Way back, when I was just a kid, the television airwaves were filled with Westerns. There were only three channels available for viewing, not like today when even without cable, there are almost too many choices with a vast array of subject matter. I would spend hours with my feet almost touching the base of our big black and white console television set, enthralled by the cowboys and horses that galloped across the screen. I was so young; I actually believed that if I put a hole large enough in the set’s glass front to fit through, I would be able to take part in the shows and live in the old west. Only knowing the severe rebuke from my parents stopped me from carrying out my plans.
Being so young when I first discovered cowboys and horses, my love at first was not with the handsome cowboys, but with their horses. When I laid my head on my pillow at night, my last waking thoughts were of “High-ho, Silver!” I could picture myself on the back of that white horse as he reared and pawed at the sky. I always wondered how the Lone Ranger managed to stay on. Much later, I rode a horse that would perform the same trick and discovered that although it looked impressive, it was pretty easy to stay on board. I even loved Tonto’s horse, Scout. Since I couldn’t own a real horse, I started collecting the plastic ones. My collection started with Silver and the Lone Ranger and the second addition was a Breyer pinto pony that I, of course, named Scout.
Who didn’t love Trigger? I really wasn’t that fond of Roy Rogers, and Dale Evan’s horse, Buttermilk was definitely nice, but Trigger was not only beautiful, he was also smart! He could perform over 100 tricks and the palomino’s tack was stunning. I can’t say I was pleased when I learned that Trigger was stuffed and put on display after his death. To me, it was a discourteous demise for such a magnificent animal.
About the time Trigger trotted out of my life, color television was becoming more popular and so were weekly westerns. We didn’t have a color television when they started showing up in the local appliance stores, but my grandparents did. It was a special treat to be at their home on Sunday night and watch “Bonanaza” in “living color”. I was starting to take an interest in the cowboys as well as their horses. You might think I would have been a “Little Joe” (Michael Landon) fan, but my sister laid claim to him. For some reason that I still can’t explain, I liked “Hoss”, (Dan Blocker). When it came to the Ponderosa horses, I chose the buckskin that Ben Cartwright (Lorne Greene) rode. Buckskins were popular on the old westerns and I liked Ben’s horse as much as I liked the buckskin on “Gunsmoke”. Who knew that they were the same horse!
When “The Virginian” and “Laredo” hit the airwaves, we finally owned a color television set. I don’t think there was a girl around that didn’t love either James Drury or Trampas (Doug McClure). The Virginian rode an Appaloosa and Trampas was mounted on a buckskin. I never did catch the names of either of their horses. Laredo provided more teenage heartthrobs with the likes of rangers Chad Cooper (Peter Brown) and Joe Riley (William Smith). Once again there was a buckskin in the series ridden by Joe Riley. Chad Cooper’s horse was actually owned by actor Peter Brown. But the only one whose name I knew was the horse ridden by Reese Bennett (Neville Brand). Reese would frequently talk to his horse, so I learned its name was Cactus.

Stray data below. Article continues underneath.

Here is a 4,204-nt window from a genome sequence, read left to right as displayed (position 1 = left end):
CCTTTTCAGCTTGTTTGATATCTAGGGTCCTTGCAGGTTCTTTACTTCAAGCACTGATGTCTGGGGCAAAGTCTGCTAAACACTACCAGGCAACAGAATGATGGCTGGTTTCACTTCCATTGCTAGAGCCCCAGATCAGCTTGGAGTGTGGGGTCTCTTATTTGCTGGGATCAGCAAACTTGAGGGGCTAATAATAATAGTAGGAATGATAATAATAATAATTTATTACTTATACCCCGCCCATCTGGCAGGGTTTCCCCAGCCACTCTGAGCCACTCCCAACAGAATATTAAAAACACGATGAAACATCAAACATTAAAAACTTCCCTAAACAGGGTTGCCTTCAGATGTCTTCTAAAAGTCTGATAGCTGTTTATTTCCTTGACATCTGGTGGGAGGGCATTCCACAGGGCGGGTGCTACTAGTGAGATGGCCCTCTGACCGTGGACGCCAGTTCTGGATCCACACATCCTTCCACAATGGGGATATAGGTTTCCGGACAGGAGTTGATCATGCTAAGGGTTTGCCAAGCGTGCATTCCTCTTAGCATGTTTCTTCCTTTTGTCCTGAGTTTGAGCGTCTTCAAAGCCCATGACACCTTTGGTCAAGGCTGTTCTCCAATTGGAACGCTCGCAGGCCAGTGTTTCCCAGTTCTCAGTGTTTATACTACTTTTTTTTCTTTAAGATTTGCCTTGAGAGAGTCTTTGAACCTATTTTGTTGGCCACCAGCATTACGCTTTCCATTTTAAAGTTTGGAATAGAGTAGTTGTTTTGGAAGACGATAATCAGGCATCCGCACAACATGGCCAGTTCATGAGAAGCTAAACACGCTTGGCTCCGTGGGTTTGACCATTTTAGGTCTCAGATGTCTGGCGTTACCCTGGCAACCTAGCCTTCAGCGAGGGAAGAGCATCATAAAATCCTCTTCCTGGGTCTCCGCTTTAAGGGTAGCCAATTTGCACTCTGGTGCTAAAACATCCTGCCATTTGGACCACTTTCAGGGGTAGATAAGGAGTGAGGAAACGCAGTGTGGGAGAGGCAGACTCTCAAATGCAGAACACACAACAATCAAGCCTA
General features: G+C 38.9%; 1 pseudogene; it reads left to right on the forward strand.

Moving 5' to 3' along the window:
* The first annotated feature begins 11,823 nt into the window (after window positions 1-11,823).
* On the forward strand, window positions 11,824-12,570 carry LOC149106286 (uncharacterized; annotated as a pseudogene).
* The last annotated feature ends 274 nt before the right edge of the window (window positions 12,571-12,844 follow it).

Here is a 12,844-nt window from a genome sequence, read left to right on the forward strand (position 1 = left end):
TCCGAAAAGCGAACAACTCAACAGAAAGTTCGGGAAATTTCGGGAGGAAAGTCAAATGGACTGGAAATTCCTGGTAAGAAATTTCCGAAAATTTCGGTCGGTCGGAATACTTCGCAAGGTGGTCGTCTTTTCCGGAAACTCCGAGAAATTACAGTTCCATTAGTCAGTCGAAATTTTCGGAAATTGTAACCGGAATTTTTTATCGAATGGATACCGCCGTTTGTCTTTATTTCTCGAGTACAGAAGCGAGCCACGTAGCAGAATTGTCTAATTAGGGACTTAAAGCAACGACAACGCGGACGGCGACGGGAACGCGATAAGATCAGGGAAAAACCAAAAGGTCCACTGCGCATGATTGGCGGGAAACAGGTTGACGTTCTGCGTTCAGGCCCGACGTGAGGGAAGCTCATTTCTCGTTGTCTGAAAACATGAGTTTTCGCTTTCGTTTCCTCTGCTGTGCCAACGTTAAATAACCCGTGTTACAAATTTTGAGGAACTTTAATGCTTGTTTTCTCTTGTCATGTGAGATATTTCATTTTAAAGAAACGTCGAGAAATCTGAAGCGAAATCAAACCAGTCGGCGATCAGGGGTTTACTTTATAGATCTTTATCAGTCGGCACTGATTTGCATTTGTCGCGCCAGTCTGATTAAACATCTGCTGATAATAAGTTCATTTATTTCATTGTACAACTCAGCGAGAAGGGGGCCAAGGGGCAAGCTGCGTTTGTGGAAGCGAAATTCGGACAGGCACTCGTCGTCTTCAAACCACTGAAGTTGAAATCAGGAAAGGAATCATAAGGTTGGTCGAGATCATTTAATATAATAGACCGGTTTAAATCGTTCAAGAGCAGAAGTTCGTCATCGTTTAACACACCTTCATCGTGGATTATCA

I believe the last western to capture my fancy was “The High Chaparral”. The show was well written and is still a favorite of mine. I fell for “Buck” (Cameron Mitchell) and his horse, Rebel. Buck was a bit rough around the edges, but had a sweet nature that shined through. His bay horse was of mixed breed, as were most of the horses used on the show. I loved Rebel’s headset and arched neck set of by a bridle adorned with some feathers. Manolito (Henry Darrow) was a close second with his fun loving character and rode a pretty sorrel horse, Mackadoo, tacked up with a Spanish flair. I am happy to report that this show, along with a many more of my favorites, is currently available for viewing. During one episode of “The High Chaparral” I was impress by a stunt involving Rebel & Mackadoo. Apaches were chasing Buck & Manolito. They stopped behind some bushes, dismounted and had both horses lie down, hidden until the Apaches gallop by. The horses rise and are quickly remounted.
For the longest time, I had decided that the name “Sirocco” would be a splendid name for a spirited horse. I never owned a horse that it would fit, but I stored it in my memory just the same. It was during a recent airing of “The High Chaparral” that I discovered where the idea originated. Blue (Mark Slade) had captured a wild stallion. I don’t think a western existed where someone, at some point, didn’t capture a wild stallion. He was struggling for a name when his father, Big John Cannon (Leif Erickson), suggested “Sirocco” explaining that it meant a hot wind. I was very surprised to realize I remembered that name for so many years without connecting it to its source.
I recall the names of many of the television horses I have loved through the years. I know they played a major role in my attachment to horses throughout my life. I have a plaque hanging on my office wall that reads, “Dogs leave footprints on your heart”. Given that sentiment, I have to add, “horses leave hoof prints on your soul”.
© 2013 Kristie Allison
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